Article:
Our drive through the tree lined residential streets of Swarthmore ended as we pulled into the arboretum that is Swarthmore College. Located 20 minutes from the airport and just 11 miles outside of Philadelphia (25-minute train ride and the train station is right at the edge of campus!), Swarthmore offers its 1,600 undergraduates more than 40 majors from which to choose, and more than 600 courses each year. Students can also take courses through the Tri-College Consortium with nearby Haverford and Bryn Mawr Colleges, as well as at the University of Pennsylvania through cross-registration. Students may also attend lectures and social events at these nearby schools.
Swarthmore freshmen are encouraged to explore majors rather than “just falling into what you’re good at,” students say. To support this philosophy and enable students to transition to their new college life, first semester is pass/fail with no recorded GPA. Nathan, a senior Peace and Conflict Studies major, reinforced that students are encouraged to explore the breadth of academic options here. Students declare their major at the end of their sophomore year.
GPA and class rank are never part of the discourse among students. It’s more about what motivates you to learn. They really want students to take courses they are curious about. I took 8 different courses out of 8 different departments my freshman year. Out of that, I found my major.
Swatties can major in two different ways here: majoring ‘in course’ means you’ll take 8 upper level courses related to your major in your final two years. Majoring ‘in honors’ means you’ll take four double credit seminars, modeled on Oxford and Cambridge tutorials with very small classes in your junior and senior year, and at the end of each of these classes, Swarthmore brings in experts in the field to discuss what you’ve learned with you – this final part is reminiscent of a dissertation defense, but not quite as stressful. The distinction is about how you want to learn; honors are for depth, courses are for breadth.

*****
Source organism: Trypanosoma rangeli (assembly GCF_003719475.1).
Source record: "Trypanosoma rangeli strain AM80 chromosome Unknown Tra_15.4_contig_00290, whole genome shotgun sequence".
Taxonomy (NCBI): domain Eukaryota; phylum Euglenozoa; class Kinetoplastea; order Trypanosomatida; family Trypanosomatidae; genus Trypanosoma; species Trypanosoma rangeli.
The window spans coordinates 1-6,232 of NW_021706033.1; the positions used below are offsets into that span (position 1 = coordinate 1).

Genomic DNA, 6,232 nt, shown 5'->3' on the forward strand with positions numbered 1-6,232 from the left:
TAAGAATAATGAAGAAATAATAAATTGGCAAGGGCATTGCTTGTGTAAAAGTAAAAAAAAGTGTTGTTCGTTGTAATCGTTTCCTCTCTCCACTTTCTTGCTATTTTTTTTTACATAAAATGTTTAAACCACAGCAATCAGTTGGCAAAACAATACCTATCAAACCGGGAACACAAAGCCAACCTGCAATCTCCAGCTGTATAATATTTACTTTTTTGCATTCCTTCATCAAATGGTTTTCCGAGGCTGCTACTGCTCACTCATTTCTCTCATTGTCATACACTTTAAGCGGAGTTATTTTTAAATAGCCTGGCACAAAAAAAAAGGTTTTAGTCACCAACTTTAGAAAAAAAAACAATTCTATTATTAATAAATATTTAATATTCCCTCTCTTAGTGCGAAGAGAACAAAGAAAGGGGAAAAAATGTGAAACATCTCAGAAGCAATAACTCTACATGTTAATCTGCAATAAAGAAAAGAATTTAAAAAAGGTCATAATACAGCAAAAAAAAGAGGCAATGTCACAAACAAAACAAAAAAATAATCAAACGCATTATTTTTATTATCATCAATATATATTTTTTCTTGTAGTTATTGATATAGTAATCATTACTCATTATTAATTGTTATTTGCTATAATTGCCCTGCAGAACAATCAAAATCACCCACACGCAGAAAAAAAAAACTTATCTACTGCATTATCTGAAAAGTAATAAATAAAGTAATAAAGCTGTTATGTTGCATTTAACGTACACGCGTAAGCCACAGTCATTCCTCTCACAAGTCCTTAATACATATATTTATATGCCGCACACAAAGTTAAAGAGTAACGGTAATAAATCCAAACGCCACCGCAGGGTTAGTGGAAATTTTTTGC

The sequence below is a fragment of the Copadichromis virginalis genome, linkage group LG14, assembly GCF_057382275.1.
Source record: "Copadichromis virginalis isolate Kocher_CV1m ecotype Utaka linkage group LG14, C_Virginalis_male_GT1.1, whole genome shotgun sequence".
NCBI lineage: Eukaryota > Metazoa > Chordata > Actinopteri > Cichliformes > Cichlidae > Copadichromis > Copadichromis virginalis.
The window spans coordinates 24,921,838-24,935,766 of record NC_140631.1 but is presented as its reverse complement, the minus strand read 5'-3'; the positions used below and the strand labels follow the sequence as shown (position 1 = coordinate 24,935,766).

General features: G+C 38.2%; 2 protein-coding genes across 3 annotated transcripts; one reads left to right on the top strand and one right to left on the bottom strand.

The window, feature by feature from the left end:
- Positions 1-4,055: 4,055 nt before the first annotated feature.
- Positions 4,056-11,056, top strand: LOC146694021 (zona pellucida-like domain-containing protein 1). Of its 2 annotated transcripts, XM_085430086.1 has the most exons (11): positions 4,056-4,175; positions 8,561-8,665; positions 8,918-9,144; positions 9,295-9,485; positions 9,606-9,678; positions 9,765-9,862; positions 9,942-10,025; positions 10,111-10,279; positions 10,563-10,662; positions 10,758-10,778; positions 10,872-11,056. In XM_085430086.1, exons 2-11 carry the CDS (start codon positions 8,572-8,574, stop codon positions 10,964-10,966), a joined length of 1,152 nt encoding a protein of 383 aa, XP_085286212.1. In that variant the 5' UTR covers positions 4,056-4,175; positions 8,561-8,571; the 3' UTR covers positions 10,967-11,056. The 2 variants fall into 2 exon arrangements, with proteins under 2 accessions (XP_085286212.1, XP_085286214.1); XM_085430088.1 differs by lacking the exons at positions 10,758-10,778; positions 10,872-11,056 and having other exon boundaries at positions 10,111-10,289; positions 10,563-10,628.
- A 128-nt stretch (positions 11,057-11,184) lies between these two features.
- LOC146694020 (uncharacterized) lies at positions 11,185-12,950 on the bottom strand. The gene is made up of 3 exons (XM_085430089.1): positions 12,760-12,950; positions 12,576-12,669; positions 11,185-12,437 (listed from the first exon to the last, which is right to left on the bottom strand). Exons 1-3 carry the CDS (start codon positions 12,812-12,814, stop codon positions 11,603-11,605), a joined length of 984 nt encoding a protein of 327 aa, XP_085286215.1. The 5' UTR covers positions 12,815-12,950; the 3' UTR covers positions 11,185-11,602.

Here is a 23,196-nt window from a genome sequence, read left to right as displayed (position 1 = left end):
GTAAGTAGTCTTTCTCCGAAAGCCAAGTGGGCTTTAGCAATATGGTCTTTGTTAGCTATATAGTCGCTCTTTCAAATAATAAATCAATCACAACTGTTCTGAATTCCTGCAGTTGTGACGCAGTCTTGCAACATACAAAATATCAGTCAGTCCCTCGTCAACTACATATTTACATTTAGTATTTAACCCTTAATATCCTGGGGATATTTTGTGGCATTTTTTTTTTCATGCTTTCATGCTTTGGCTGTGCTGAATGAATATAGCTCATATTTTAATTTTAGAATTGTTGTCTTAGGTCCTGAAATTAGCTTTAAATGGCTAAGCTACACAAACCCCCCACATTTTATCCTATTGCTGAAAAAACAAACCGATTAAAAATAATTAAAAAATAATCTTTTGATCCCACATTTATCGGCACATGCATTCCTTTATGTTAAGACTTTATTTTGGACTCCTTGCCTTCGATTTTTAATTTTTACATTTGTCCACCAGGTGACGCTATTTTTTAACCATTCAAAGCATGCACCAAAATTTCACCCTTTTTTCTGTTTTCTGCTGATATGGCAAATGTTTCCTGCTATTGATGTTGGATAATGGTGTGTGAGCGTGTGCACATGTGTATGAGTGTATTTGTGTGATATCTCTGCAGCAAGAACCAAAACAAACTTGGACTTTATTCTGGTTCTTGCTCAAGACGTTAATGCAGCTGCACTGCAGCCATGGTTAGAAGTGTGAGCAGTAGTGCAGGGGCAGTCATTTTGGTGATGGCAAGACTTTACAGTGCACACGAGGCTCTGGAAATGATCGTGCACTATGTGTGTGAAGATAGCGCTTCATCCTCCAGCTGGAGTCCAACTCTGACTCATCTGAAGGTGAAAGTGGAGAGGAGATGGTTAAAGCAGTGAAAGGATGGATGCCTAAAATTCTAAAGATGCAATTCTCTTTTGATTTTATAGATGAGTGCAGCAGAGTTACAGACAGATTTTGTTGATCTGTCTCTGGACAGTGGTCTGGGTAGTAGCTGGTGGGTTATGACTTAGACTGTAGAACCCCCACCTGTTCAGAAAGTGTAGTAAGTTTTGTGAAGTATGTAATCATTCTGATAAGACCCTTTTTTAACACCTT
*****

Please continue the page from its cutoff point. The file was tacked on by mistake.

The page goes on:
Students emphasize the non-competitive environment and culture at Swarthmore. Peer support is extensive with seniors helping freshman, math whizzes tutoring their peers, and writing seminars to help students with everything from essay structure to how to write a lab report.
The average class size at Swarthmore College is 16 students, although some of the more popular lectures can be 30-50 students and the largest lecture hall holds 200. Breakout sessions led by the lecturing professor allow for more intimate exploration of material. Both students said professors have an open-door policy and genuinely want to spend time with the students whether it’s for coffee, lunch, rock climbing or in this scenario Hannah, our tour guide, relayed to us: Hannah “When can I use the telescope?” Professor “Right now, let’s go.”
Endowments, grants and various research funding across all divisions support external work experiences as well as opportunities for students to work in-depth with professors starting in their freshman year. In addition to support with resume prep, mock interviews and a career closet, the Career Center facilitates national and international “externships” for students. Students are set up with home stays in the externship city and spend one week shadowing a Swarthmore alumnus in his/her professional role. Offered as early as freshman year, these externships often turn into longer-term internships.
Older fieldstone structures and sleeker new concrete buildings stand side by side on this tree-filled campus. The new Science Center is both eco-friendly and student-learning friendly with floor to ceiling white boards inside all science floor rooms and exterior walls that serve as black boards facilitating outdoor class time. Students are directly involved in the College’s decision-making process – they were part of the search for a new President as well as the design of the new Science Center.